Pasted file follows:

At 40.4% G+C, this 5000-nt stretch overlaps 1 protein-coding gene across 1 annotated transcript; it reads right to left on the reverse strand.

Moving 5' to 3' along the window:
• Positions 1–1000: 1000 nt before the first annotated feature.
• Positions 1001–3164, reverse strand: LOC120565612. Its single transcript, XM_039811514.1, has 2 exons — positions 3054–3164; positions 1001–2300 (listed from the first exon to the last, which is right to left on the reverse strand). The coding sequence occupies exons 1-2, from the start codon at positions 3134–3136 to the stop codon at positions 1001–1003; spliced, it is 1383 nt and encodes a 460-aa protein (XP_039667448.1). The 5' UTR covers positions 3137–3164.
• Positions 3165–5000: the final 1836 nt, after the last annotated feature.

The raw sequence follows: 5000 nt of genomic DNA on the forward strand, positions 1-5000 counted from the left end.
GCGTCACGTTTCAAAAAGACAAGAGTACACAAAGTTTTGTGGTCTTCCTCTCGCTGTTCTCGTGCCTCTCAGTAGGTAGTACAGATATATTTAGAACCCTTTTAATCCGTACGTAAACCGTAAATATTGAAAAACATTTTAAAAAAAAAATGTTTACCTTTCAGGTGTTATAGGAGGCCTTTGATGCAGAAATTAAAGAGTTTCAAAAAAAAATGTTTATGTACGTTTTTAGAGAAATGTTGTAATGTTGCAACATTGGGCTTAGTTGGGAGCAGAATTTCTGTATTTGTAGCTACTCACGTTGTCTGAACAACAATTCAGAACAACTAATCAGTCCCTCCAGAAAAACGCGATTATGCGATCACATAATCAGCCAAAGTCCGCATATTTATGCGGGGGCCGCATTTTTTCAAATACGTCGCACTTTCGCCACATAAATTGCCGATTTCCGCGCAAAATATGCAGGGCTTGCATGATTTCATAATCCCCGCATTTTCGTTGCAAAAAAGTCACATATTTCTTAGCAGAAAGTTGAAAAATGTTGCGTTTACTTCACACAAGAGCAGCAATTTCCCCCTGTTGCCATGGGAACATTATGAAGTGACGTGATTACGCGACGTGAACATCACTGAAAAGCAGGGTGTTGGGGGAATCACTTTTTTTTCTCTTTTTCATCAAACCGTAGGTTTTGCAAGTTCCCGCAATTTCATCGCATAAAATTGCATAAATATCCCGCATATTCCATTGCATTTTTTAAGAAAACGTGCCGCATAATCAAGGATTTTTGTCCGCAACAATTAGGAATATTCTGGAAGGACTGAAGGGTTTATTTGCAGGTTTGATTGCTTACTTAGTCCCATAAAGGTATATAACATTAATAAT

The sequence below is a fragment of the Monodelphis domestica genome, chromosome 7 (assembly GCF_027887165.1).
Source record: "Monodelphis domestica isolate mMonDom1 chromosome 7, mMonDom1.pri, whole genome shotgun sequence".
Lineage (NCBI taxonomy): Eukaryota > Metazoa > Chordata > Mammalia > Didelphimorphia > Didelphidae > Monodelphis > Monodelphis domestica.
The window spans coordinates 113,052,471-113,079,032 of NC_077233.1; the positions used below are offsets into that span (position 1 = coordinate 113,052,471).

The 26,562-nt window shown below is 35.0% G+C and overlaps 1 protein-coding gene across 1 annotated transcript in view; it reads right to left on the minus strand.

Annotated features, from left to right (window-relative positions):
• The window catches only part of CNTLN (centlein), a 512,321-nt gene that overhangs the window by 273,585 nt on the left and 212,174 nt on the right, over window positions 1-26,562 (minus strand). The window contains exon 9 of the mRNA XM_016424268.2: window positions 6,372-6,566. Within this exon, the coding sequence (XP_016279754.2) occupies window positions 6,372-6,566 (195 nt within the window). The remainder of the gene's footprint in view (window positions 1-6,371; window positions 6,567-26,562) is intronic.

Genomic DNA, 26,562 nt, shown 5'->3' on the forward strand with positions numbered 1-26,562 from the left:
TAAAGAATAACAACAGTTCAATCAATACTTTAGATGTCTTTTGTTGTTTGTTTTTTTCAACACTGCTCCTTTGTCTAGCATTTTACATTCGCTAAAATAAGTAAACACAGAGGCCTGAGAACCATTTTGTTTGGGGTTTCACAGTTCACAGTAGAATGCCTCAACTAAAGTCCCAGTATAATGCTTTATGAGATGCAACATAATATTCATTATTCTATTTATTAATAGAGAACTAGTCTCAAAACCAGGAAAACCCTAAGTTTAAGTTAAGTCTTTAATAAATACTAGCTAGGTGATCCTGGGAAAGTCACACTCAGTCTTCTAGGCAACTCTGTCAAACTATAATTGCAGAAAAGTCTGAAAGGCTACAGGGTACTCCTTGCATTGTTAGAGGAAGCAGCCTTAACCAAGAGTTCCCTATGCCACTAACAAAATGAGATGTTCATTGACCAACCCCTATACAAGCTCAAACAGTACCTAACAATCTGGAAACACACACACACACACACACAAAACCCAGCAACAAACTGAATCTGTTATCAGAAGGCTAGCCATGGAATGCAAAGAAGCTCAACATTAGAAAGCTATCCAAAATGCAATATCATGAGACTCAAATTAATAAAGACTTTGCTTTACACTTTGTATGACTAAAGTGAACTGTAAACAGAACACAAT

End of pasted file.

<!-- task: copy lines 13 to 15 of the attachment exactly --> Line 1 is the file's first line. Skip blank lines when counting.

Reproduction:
Annotated features, from left to right (window-relative positions):
• The window catches only part of CNTLN (centlein), a 512,321-nt gene that overhangs the window by 273,585 nt on the left and 212,174 nt on the right, over window positions 1-26,562 (minus strand). The window contains exon 9 of the mRNA XM_016424268.2: window positions 6,372-6,566. Within this exon, the coding sequence (XP_016279754.2) occupies window positions 6,372-6,566 (195 nt within the window). The remainder of the gene's footprint in view (window positions 1-6,371; window positions 6,567-26,562) is intronic.

Genomic DNA, 26,562 nt, shown 5'->3' on the forward strand with positions numbered 1-26,562 from the left: